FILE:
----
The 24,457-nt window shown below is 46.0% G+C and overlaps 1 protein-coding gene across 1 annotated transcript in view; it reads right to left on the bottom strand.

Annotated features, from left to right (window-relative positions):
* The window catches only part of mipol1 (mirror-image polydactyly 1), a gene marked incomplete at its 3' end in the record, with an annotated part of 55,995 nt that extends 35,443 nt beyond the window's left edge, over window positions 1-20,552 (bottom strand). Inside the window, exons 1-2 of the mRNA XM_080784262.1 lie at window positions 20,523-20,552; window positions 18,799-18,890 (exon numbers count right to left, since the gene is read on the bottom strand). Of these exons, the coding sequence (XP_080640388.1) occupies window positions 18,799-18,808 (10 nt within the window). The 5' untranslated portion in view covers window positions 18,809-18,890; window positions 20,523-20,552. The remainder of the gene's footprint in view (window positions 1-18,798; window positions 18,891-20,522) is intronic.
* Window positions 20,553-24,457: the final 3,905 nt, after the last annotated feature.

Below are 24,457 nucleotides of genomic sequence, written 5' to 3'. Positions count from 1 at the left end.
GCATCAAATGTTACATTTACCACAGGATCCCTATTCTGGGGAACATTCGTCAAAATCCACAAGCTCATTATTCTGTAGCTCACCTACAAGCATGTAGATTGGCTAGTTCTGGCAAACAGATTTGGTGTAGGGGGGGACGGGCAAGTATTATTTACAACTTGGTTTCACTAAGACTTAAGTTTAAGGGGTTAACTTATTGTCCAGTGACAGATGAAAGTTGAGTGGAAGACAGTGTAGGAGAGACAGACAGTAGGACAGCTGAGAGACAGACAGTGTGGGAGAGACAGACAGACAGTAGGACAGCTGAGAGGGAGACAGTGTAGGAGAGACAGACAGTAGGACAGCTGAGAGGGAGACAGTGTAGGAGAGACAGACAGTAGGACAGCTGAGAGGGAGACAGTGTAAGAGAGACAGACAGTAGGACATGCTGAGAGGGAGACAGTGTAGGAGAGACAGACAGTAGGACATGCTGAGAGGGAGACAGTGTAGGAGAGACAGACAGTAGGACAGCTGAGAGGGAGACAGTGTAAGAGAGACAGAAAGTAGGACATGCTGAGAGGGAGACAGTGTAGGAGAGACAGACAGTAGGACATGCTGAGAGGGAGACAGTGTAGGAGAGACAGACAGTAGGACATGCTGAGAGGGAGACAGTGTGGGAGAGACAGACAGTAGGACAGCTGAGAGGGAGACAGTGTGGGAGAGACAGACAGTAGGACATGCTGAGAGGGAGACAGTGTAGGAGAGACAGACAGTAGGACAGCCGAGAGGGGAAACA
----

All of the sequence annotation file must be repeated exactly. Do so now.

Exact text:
The 24,457-nt window shown below is 46.0% G+C and overlaps 1 protein-coding gene across 1 annotated transcript in view; it reads right to left on the bottom strand.

Annotated features, from left to right (window-relative positions):
* The window catches only part of mipol1 (mirror-image polydactyly 1), a gene marked incomplete at its 3' end in the record, with an annotated part of 55,995 nt that extends 35,443 nt beyond the window's left edge, over window positions 1-20,552 (bottom strand). Inside the window, exons 1-2 of the mRNA XM_080784262.1 lie at window positions 20,523-20,552; window positions 18,799-18,890 (exon numbers count right to left, since the gene is read on the bottom strand). Of these exons, the coding sequence (XP_080640388.1) occupies window positions 18,799-18,808 (10 nt within the window). The 5' untranslated portion in view covers window positions 18,809-18,890; window positions 20,523-20,552. The remainder of the gene's footprint in view (window positions 1-18,798; window positions 18,891-20,522) is intronic.
* Window positions 20,553-24,457: the final 3,905 nt, after the last annotated feature.

Below are 24,457 nucleotides of genomic sequence, written 5' to 3'. Positions count from 1 at the left end.
GCATCAAATGTTACATTTACCACAGGATCCCTATTCTGGGGAACATTCGTCAAAATCCACAAGCTCATTATTCTGTAGCTCACCTACAAGCATGTAGATTGGCTAGTTCTGGCAAACAGATTTGGTGTAGGGGGGGACGGGCAAGTATTATTTACAACTTGGTTTCACTAAGACTTAAGTTTAAGGGGTTAACTTATTGTCCAGTGACAGATGAAAGTTGAGTGGAAGACAGTGTAGGAGAGACAGACAGTAGGACAGCTGAGAGACAGACAGTGTGGGAGAGACAGACAGACAGTAGGACAGCTGAGAGGGAGACAGTGTAGGAGAGACAGACAGTAGGACAGCTGAGAGGGAGACAGTGTAGGAGAGACAGACAGTAGGACAGCTGAGAGGGAGACAGTGTAAGAGAGACAGACAGTAGGACATGCTGAGAGGGAGACAGTGTAGGAGAGACAGACAGTAGGACATGCTGAGAGGGAGACAGTGTAGGAGAGACAGACAGTAGGACAGCTGAGAGGGAGACAGTGTAAGAGAGACAGAAAGTAGGACATGCTGAGAGGGAGACAGTGTAGGAGAGACAGACAGTAGGACATGCTGAGAGGGAGACAGTGTAGGAGAGACAGACAGTAGGACATGCTGAGAGGGAGACAGTGTGGGAGAGACAGACAGTAGGACAGCTGAGAGGGAGACAGTGTGGGAGAGACAGACAGTAGGACATGCTGAGAGGGAGACAGTGTAGGAGAGACAGACAGTAGGACAGCCGAGAGGGGAAACA